Kramer Junction, California

Thursday morning I backtracked from where I had spent the night in Barstow, CA about 45 minutes west to Kramer Junction (basically just the intersection of Highway 395 and Highway 58).  Not much to see there except a gas station on each of the four corners of the intersection.  Oh, and part of the second largest solar electric generating system in the world.

Kramer Junction Plant

(Photo credit: Bureau of Land Management)

This facility, along with two others in nearby towns, combine to generate 354 megawatts of electricity.  It is a secure facility so I wasn’t able to get inside to take better pictures, but here are a few I took from the road and the fenceline.





These curved mirrors (actually glass, which reflects 94% of the sun’s rays compared to a mirror which only reflects 71%) focus the sun’s rays on a tube which is filled with synthetic oil.

Kramer Junction side

(Photo credit: Caddell Construction, LLC)

The oil heats up to 750 degrees Fahrenheit, which then heats water which creates steam which turns a series of turbines.  The focused area of the sun’s rays is 70-80% more intense than ordinary sunlight.

These reflectors track the sun across the sky, which is why I came back here in the morning.  When I drove past this facility the afternoon before they were pointing away from the highway.

On all three campuses where these are located (combined), there are over 936,000 parabolic mirrors which cover 1,600 acres.  If put end-to-end they would stretch 229 miles.  They employ an automatic cleaning system to remove dust and dirt from the glass surface.

And if you think this is pretty cool, you should see where I went next….

Ivanpah Solar Electric Generating Station

After taking a look at the Kramer Junction facility I drove back to Barstow, then continued east on interstate 15, about an hour and a half, almost to the Nevada state line.  Here is what I found there, just north of the interstate.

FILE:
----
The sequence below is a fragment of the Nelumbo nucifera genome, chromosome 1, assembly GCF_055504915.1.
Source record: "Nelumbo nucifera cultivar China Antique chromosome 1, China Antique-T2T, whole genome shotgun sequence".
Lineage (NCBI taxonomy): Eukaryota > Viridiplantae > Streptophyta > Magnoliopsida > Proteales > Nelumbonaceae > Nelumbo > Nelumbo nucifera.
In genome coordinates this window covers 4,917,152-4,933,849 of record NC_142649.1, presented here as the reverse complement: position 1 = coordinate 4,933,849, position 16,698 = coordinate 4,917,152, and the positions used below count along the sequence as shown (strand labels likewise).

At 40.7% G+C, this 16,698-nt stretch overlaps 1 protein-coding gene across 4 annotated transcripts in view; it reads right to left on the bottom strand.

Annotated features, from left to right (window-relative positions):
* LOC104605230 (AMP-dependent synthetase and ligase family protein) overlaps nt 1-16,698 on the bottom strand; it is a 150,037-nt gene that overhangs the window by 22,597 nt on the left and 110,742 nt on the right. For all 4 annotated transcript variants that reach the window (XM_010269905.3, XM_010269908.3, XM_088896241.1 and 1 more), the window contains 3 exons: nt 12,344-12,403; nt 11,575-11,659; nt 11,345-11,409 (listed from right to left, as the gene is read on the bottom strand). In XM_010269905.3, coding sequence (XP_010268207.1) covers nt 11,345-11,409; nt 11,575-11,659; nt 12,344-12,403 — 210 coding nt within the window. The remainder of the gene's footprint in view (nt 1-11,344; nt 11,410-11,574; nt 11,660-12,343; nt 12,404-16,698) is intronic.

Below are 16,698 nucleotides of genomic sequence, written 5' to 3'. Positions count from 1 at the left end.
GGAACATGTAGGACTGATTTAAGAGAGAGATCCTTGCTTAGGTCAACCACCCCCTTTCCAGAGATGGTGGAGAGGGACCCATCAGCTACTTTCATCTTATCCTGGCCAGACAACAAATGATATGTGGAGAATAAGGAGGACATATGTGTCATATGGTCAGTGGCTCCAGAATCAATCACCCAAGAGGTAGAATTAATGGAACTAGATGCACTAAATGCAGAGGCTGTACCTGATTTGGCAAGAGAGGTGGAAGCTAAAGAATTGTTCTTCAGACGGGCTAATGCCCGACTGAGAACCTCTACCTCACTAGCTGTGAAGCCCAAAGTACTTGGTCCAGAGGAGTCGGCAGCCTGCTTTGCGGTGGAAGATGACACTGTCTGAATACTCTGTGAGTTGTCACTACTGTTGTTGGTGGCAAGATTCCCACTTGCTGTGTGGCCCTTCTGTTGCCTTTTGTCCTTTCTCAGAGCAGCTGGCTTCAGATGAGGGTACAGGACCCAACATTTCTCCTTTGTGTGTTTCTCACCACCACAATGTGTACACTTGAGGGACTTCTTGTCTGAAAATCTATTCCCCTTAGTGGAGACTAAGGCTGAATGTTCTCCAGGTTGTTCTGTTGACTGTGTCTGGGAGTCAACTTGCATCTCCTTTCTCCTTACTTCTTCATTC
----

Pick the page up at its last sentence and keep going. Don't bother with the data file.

You are looking at the largest solar electric generating station in the world.


Ivanpah’s three towers generate 392 megawatts of electricity.  This system works differently than the one I just showed you at Kramer Junction (see previous post).  Ivanpah employs heliostats, a series of two flat glass mirrors, and uses what is called a “concentrated solar thermal” method to generate electricity.



These heliostats also move to track the sun and reflect the rays to a Power Tower.




The towers are surrounded by heliostats.  Lots of them.  The three towers here are surrounded by over 173,000 heliostats (two mirrors each) which cover 3,500 acres.  Inside the top of each tower are boilers which use the concentrated rays of the sun to heat water to create steam to turn turbines to generate electricity.  The towers are each 459 feet tall (higher than a 40 story building).

Ivanpah grid - Getty

(Photo credit: Getty Images)

Ivanpah single

(Photo credit: YouTube)

Now this facility is not without it’s problems.  Two years ago a set of heliostats accidently pointed to the wrong part of one of the towers, causing it to catch fire.  Oops.

The biggest problem this facility, and ones like it around the world, have are their negative impact on wildlife.  Birds and insects, attracted to the shiny white light at the top of the tower, are literally incinerated when they fly into the focused rays of the sun.  The temperature near the top of the towers is over 1,000 degrees Fahrenheit.  Up to 6,000 birds a year are found at the base of the towers.  There are videos online showing birds meeting their fate by flying up near the top of the towers.

Needless to say, animal rights groups are justifiably outraged at this fact and the plant’s owners are trying to come up with a solution, but birds do what birds do and unfortunately I don’t know if they’ll be able to come up with the answer.


UPDATE – Name of facility corrected to Ivanpah (a nearby town), not Ivanhof!   Duh


Mojave Desert Preserve

Thursday afternoon I drove through a portion of the Mojave Desert Preserve, in southeast California.  While the Preserve isn’t nearly as big as Death Valley National Park (1.6 million acres versus 3.3 million acres) it is still sizeable, and I only had time to travel on one of the roads through it.  I actually felt more isolated and alone here than I did in Death Valley.  If the car broke down I had no idea how soon someone else might come along.

It is your basic desert landscape, with mountains in the distance and noticeably more plant life than there was in Death Valley.  There was one area which had large sand dunes.

The “oasis in the desert” here is the Kelso Depot, near the center of the Preserve.  An old train station, built in 1924, is is now the Visitor Center and museum.